Winter temperatures lead homeowners to seal up their homes and turn up the thermostat, expanding the risk of carbon monoxide (CO) exposure. Around 50,000 people in the U.S. end up in the emergency room annually as a result of unintended CO poisoning, and more than 400 people die.
This odorless, tasteless, colorless gas is a byproduct of incomplete combustion, which means it’s produced each time a material burns. If the appliances in your home use natural gas, oil, propane, kerosene, wood, gasoline or charcoal, you’re at risk of CO inhalation. Learn what happens when you breathe carbon monoxide emissions and how to lower your risk of exposure this winter.
The Risks of Carbon Monoxide
Often known as the “silent killer,” carbon monoxide is lethal because it keeps the body from taking in oxygen appropriately. CO molecules displace oxygen in the blood, starving the heart, brain, lungs and other vital organs of oxygen. Large volumes of CO can overpower your system in minutes, causing loss of consciousness and suffocation. Without immediate care, brain damage or death could occur.
Carbon monoxide poisoning can also happen slowly if the concentration is comparatively modest. The most frequent signs of CO exposure include:
- Chest pain
Since these symptoms resemble the flu, many people don’t find out they have carbon monoxide poisoning until moderate symptoms progress to organ damage. Look out for symptoms that subside when you leave home, indicating the source may be someplace inside.
Carbon Monoxide Safety Tips
While CO inhalation is intimidating, it’s also entirely preventable. Here are the top ways to protect your family from carbon monoxide exposure.
Run Combustion Appliances Correctly
- Don't run your car engine while parked in an enclosed or partially enclosed building, like a garage.
- Don't use a generator, lawn mower or other gasoline-powered tool in an enclosed space like a basement or garage, irrespective of how well-ventilated it is. Also, keep these devices about 20 feet away from open windows, doors or intake vents.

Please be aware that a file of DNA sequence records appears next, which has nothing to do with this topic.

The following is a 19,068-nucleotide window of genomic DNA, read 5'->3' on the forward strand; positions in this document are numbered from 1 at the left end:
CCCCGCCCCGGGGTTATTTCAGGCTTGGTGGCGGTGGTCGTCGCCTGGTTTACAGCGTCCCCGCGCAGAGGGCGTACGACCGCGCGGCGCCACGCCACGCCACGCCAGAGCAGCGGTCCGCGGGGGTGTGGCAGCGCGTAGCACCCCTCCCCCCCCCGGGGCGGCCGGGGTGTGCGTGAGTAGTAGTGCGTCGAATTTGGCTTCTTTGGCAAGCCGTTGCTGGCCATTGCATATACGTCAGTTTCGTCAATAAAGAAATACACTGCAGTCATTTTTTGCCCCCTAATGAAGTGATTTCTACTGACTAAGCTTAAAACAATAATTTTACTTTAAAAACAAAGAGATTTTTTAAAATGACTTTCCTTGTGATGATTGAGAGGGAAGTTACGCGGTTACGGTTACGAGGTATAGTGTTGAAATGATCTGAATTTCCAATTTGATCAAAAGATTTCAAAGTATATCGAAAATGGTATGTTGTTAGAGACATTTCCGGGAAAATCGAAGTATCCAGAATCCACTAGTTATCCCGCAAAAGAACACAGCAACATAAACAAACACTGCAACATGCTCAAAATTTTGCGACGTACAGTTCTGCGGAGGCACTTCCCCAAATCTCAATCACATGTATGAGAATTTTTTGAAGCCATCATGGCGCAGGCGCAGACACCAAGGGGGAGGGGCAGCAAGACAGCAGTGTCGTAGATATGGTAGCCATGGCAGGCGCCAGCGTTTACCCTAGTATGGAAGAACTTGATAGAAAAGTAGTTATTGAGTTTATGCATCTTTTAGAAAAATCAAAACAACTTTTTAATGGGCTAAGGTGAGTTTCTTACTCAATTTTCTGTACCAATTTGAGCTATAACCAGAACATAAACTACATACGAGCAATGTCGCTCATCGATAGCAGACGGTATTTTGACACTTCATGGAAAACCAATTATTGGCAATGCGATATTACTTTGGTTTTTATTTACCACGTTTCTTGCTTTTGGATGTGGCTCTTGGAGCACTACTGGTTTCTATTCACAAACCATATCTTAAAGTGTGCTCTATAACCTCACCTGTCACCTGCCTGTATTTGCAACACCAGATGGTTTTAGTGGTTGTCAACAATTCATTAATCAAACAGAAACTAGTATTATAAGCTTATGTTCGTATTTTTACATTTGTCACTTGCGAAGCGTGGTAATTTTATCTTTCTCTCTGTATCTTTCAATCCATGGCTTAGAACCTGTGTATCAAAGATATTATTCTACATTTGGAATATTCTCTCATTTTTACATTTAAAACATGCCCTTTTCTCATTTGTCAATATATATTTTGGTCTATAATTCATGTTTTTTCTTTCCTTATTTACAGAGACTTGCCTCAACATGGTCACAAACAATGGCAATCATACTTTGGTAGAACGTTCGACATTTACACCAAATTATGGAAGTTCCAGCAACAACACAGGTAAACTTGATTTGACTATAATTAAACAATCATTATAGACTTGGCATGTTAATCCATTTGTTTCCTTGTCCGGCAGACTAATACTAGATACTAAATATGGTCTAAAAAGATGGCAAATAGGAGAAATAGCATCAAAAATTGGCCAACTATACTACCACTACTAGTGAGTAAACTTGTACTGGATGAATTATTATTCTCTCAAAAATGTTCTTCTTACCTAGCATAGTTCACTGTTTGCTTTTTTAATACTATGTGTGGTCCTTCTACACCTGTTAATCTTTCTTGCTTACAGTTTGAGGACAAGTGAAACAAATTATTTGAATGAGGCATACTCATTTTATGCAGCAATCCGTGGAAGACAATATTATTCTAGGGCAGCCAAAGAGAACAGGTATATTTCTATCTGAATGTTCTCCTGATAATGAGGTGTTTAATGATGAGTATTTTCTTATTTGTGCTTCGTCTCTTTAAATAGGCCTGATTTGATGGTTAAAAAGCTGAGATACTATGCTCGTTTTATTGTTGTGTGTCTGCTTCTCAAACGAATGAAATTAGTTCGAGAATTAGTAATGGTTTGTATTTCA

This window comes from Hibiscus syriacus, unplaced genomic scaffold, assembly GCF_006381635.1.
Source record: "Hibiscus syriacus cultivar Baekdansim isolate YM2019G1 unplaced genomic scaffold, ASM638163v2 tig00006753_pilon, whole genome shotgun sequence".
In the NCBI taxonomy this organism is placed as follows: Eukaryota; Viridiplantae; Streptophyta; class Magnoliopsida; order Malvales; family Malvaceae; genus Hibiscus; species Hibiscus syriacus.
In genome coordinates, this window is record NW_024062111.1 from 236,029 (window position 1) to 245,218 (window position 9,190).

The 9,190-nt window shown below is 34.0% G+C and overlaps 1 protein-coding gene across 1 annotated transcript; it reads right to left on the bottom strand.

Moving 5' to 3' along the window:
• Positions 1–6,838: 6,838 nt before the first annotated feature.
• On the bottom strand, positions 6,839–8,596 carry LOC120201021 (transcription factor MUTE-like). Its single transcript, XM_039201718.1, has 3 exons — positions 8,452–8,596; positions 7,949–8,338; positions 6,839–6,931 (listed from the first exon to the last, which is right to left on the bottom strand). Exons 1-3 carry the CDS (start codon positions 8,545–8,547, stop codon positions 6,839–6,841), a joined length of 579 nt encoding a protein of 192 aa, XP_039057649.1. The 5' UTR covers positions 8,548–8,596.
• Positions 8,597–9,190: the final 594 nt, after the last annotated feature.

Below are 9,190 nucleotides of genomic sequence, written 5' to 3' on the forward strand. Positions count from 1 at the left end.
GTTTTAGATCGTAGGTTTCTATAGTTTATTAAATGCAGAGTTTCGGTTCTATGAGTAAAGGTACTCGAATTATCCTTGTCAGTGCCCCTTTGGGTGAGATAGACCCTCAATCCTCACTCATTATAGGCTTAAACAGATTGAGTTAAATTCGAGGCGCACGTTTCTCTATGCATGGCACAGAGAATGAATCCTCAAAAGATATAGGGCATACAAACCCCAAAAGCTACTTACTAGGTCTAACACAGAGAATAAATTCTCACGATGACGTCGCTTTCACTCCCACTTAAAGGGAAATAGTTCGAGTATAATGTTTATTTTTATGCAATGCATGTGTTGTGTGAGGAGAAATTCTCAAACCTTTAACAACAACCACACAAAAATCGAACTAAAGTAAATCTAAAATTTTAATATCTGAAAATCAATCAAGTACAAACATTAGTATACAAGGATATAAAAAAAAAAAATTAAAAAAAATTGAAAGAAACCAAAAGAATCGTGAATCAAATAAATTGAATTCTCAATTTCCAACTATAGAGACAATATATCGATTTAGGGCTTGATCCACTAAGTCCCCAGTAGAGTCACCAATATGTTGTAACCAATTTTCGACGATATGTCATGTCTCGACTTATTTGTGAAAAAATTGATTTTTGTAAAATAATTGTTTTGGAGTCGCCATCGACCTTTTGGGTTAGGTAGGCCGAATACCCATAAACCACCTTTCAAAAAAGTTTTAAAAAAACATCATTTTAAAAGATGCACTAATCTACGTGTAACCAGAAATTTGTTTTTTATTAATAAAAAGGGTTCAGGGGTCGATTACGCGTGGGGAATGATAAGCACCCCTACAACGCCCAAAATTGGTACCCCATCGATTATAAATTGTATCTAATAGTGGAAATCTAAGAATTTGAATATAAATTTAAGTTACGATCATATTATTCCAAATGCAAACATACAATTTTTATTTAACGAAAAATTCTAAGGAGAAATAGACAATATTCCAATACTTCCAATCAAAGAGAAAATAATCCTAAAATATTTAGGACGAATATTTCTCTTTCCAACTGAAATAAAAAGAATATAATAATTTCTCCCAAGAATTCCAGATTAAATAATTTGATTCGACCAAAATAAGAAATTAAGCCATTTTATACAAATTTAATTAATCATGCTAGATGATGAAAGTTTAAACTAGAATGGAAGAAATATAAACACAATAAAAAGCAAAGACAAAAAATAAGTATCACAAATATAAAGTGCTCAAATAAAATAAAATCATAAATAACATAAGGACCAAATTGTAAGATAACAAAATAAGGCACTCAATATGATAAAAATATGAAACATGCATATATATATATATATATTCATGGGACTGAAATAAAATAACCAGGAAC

- Don't use a charcoal grill or transportable camping stove inside a home, tent or camper.
- Keep all vents and flues free of debris that may produce a blockage and cause backdrafting of carbon monoxide fumes.
Install, Test and Replace the Batteries in Your Carbon Monoxide Detectors
If you ever use combustion appliances in or near your home, you should install carbon monoxide detectors to alert you of CO emissions. These alarms can be hardwired, battery-operated or plugged into an outlet based on the style. Here’s how to reap all the benefits of your carbon monoxide detectors:
- Install your detectors securely: As you think about possible locations, keep in mind that your home does best with CO alarms on every floor, near any sleeping area and near the garage. Keep each unit a safe distance from combustion appliances as well as sources of heat and humidity. The higher on the wall or ceiling you can put in your detectors, the better.
- Test your detectors regularly: The bulk of manufacturers encourage monthly testing to make sure your CO alarms are functioning like they should. Simply press and hold the Test button for 5 to 20 seconds, wait for the alarm to start and release the button. You will hear two short beeps, watch a flash or both. If the detector doesn’t perform as anticipated, swap out the batteries or replace the unit outright.
- Replace the batteries: If you have battery-powered models, change the batteries every six months. If you prefer hardwired devices with a backup battery, replace the battery once a year or when the alarm starts chirping, whichever comes first. Then, install new carbon monoxide alarms every 10 years or whenever the manufacturer recommends.
Arrange Annual Furnace Maintenance
Multiple appliances, such as furnaces, water heaters, fireplaces and clothes dryers, may emit carbon monoxide if the appliance is installed improperly or not performing as it should. A yearly maintenance visit is the only way to ensure if an appliance is faulty before a leak appears.
A precision tune-up from Donelson Air Service Experts includes the following:
- Check the heating appliance for carbon monoxide leaks.
- Spot any malfunctions that could cause unsafe operation.
- Assess additional places where you might benefit from installing a CO detector.
- Tune up your system so you know your heating and cooling is functioning at peak safety and effectiveness.
Contact Donelson Air Service Experts
If your gas furnace, boiler or water heater has formed a CO leak, or you want to thwart leaks before they happen, Donelson Air Service Experts can help. Our HVAC and plumbing maintenance and repair services help provide a safe, comfortable home all year-round. Get in touch with your local Donelson Air Service Experts office for more info about carbon monoxide safety or to ask for heating services.